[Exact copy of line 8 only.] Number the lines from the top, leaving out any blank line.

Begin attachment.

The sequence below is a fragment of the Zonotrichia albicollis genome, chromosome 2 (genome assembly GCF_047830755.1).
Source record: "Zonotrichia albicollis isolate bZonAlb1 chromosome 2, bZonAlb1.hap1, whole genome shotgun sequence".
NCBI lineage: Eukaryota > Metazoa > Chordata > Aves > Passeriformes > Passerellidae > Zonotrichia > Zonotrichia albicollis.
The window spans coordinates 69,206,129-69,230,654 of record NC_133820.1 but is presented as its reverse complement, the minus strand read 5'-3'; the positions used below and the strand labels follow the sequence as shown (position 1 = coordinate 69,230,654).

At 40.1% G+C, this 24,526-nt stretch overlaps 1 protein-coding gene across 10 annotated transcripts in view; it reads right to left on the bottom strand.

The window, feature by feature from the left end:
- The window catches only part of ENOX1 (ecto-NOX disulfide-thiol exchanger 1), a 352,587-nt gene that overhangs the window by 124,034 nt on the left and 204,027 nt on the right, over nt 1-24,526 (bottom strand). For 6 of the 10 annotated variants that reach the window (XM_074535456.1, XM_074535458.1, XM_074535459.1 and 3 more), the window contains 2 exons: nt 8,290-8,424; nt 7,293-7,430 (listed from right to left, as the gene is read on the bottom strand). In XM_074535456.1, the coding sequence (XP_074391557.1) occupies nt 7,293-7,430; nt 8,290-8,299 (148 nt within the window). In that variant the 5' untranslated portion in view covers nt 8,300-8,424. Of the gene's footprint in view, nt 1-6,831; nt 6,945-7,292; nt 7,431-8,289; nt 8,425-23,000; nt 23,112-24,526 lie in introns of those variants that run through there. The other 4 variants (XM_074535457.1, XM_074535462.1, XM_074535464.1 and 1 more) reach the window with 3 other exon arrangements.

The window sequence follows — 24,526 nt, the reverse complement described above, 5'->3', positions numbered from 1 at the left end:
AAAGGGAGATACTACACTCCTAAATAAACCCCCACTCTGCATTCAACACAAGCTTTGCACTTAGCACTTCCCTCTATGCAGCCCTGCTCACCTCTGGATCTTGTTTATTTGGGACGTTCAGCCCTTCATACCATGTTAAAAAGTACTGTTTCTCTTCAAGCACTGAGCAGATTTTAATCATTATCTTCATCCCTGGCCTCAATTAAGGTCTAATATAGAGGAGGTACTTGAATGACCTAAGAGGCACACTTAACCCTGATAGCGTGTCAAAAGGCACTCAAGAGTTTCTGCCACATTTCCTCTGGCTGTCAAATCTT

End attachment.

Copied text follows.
The window sequence follows — 24,526 nt, the reverse complement described above, 5'->3', positions numbered from 1 at the left end: